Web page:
The matter with maternity leave

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Statutory maternity leave increased on 1 April. At least one bank isn't happy about it.

Since April 1, women have been entitled to nine months statutory maternity leave, with the option to take 12 months off if they choose.

"It's a nightmare," says the head of HR at one US investment bank. "At the end of the day, we're a client-focused business and if someone's off for a whole year, clients are liable to complain. Plus we'll have to get someone else to cover for them."

While fund management has more than its fair share of mega-mothers (in the form of Katherine Garrett-Cox and Nicola Horlick, with four and five children respectively), large families are less prolific - or less well-publicised - among women in banking.

Will the new legislation make amends? This will depend upon whether women take the government up on the offer.

If they do, banks could find themselves in trouble, says Gareth Brahams, an employment law partner at solicitors Lewis Silkin. "The moment someone's joined they can take maternity leave for a year, and by the time they come back they might be close to taking their next bout of leave," says Brahams. "A woman who has three children in a five-year period could easily find herself having three years off," he adds.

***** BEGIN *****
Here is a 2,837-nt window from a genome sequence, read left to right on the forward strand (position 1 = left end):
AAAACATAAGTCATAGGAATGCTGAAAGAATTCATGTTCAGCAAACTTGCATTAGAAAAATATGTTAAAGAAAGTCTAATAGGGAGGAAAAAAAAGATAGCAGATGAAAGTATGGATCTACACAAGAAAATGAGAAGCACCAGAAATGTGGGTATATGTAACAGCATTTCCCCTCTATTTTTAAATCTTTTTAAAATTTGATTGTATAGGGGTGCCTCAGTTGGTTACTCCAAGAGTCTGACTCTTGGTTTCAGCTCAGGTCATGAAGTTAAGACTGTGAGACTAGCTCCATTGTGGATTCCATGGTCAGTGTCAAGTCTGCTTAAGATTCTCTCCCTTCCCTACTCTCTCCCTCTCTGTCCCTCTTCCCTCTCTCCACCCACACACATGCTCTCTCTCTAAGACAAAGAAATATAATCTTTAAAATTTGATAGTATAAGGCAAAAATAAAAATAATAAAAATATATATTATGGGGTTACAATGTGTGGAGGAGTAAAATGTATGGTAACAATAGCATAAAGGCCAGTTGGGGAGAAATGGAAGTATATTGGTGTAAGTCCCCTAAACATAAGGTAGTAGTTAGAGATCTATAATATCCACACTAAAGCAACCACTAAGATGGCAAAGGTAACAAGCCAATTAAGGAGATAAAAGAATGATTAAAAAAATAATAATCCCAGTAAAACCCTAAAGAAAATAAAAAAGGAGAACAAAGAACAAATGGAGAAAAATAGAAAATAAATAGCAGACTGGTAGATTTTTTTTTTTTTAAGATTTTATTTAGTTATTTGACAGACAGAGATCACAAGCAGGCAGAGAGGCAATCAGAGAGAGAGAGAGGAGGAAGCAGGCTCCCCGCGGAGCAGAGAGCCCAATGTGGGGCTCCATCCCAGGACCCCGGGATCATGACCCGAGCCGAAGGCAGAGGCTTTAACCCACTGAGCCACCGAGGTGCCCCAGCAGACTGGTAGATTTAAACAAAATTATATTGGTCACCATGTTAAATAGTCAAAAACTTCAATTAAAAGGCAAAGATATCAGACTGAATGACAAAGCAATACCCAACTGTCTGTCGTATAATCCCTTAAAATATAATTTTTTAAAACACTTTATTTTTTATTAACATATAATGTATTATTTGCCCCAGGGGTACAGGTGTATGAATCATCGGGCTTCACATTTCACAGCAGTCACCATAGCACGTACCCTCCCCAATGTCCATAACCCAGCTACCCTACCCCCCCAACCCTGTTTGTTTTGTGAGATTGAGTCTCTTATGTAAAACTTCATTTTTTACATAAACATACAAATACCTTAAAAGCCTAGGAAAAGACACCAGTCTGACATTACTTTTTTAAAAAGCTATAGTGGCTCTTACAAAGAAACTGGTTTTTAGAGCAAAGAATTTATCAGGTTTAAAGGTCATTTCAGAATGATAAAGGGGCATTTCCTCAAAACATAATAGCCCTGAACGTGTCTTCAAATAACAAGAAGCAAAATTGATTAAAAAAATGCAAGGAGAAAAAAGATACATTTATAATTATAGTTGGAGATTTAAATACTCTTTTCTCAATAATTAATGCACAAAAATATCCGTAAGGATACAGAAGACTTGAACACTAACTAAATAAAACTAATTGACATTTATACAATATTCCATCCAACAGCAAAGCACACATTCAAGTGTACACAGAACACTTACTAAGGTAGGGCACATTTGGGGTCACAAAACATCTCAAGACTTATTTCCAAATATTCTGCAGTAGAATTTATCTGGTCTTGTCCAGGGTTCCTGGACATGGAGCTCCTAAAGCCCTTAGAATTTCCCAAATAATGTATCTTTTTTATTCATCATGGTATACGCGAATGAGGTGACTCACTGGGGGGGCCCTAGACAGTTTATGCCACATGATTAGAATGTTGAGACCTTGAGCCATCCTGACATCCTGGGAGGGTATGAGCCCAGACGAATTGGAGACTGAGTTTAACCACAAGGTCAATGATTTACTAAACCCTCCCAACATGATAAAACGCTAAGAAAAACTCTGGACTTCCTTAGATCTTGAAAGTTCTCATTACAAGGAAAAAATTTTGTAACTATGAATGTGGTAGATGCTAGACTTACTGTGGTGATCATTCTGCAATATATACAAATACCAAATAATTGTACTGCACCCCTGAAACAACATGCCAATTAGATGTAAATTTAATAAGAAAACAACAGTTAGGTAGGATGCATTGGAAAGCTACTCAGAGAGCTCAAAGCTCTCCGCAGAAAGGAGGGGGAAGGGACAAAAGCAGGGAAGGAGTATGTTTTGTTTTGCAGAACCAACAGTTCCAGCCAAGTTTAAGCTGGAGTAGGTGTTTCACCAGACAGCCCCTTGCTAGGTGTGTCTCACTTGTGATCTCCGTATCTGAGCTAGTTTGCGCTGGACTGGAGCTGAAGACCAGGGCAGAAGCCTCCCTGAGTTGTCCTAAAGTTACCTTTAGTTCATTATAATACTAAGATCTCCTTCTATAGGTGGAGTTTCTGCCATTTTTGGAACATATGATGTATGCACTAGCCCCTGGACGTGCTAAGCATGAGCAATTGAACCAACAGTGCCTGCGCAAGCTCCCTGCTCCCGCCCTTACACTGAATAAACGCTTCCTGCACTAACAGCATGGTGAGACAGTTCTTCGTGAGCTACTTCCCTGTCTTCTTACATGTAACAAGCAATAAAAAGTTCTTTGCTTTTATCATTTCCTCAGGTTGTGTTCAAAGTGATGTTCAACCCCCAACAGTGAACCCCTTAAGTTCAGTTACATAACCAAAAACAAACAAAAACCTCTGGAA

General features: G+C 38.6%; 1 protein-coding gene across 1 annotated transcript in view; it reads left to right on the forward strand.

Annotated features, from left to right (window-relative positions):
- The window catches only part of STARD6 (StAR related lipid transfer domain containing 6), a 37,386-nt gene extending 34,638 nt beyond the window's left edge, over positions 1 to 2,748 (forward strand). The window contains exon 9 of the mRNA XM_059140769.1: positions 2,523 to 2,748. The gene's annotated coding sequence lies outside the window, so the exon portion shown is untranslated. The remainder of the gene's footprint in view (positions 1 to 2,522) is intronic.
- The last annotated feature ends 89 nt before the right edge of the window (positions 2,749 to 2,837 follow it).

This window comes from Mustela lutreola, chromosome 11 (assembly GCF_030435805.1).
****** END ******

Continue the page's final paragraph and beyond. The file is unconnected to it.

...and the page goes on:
Brahams says long periods of maternal absence are all the more likely in banking, with women delaying having children until they're secure in their career and having them in quick succession.

"It's a bit of a chicken and egg situation," says the head of HR. "In this industry you need to have a nanny to meet client commitments, but with nannies costing anything up to 60k in London, you need to be earning a lot to afford one.

"Some of our senior women have a nanny for each child," he adds.

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